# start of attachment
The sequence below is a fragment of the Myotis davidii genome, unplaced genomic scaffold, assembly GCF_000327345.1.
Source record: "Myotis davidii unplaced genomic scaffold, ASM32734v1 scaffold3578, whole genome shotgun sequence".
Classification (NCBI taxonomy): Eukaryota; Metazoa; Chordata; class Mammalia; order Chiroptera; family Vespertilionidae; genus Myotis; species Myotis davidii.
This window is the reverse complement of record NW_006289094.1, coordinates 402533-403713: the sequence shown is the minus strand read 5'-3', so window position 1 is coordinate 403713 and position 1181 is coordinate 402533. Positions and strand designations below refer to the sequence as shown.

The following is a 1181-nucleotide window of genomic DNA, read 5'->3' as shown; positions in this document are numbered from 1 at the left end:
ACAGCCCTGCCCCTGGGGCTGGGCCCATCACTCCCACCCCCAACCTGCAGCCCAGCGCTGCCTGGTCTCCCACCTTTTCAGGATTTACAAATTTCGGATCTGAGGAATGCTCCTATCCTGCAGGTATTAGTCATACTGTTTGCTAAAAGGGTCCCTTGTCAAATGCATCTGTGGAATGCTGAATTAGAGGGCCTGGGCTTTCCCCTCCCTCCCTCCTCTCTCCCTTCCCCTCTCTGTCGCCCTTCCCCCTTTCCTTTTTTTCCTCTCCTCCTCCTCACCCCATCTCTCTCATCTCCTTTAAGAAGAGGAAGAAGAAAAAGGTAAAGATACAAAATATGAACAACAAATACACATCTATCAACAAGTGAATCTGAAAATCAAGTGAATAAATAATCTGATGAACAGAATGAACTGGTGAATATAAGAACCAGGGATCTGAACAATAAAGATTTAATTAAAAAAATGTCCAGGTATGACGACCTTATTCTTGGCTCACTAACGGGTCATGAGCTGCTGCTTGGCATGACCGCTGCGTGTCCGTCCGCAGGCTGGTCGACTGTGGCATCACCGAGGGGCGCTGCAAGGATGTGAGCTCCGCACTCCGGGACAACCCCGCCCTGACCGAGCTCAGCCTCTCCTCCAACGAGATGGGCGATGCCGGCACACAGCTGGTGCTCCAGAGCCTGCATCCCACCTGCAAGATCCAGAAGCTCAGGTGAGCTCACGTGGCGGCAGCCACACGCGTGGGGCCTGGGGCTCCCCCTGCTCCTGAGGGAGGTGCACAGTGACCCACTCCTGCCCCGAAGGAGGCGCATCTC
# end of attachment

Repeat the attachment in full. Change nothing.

The sequence below is a fragment of the Myotis davidii genome, unplaced genomic scaffold, assembly GCF_000327345.1.
Source record: "Myotis davidii unplaced genomic scaffold, ASM32734v1 scaffold3578, whole genome shotgun sequence".
Classification (NCBI taxonomy): Eukaryota; Metazoa; Chordata; class Mammalia; order Chiroptera; family Vespertilionidae; genus Myotis; species Myotis davidii.
This window is the reverse complement of record NW_006289094.1, coordinates 402533-403713: the sequence shown is the minus strand read 5'-3', so window position 1 is coordinate 403713 and position 1181 is coordinate 402533. Positions and strand designations below refer to the sequence as shown.

The following is a 1181-nucleotide window of genomic DNA, read 5'->3' as shown; positions in this document are numbered from 1 at the left end:
ACAGCCCTGCCCCTGGGGCTGGGCCCATCACTCCCACCCCCAACCTGCAGCCCAGCGCTGCCTGGTCTCCCACCTTTTCAGGATTTACAAATTTCGGATCTGAGGAATGCTCCTATCCTGCAGGTATTAGTCATACTGTTTGCTAAAAGGGTCCCTTGTCAAATGCATCTGTGGAATGCTGAATTAGAGGGCCTGGGCTTTCCCCTCCCTCCCTCCTCTCTCCCTTCCCCTCTCTGTCGCCCTTCCCCCTTTCCTTTTTTTCCTCTCCTCCTCCTCACCCCATCTCTCTCATCTCCTTTAAGAAGAGGAAGAAGAAAAAGGTAAAGATACAAAATATGAACAACAAATACACATCTATCAACAAGTGAATCTGAAAATCAAGTGAATAAATAATCTGATGAACAGAATGAACTGGTGAATATAAGAACCAGGGATCTGAACAATAAAGATTTAATTAAAAAAATGTCCAGGTATGACGACCTTATTCTTGGCTCACTAACGGGTCATGAGCTGCTGCTTGGCATGACCGCTGCGTGTCCGTCCGCAGGCTGGTCGACTGTGGCATCACCGAGGGGCGCTGCAAGGATGTGAGCTCCGCACTCCGGGACAACCCCGCCCTGACCGAGCTCAGCCTCTCCTCCAACGAGATGGGCGATGCCGGCACACAGCTGGTGCTCCAGAGCCTGCATCCCACCTGCAAGATCCAGAAGCTCAGGTGAGCTCACGTGGCGGCAGCCACACGCGTGGGGCCTGGGGCTCCCCCTGCTCCTGAGGGAGGTGCACAGTGACCCACTCCTGCCCCGAAGGAGGCGCATCTC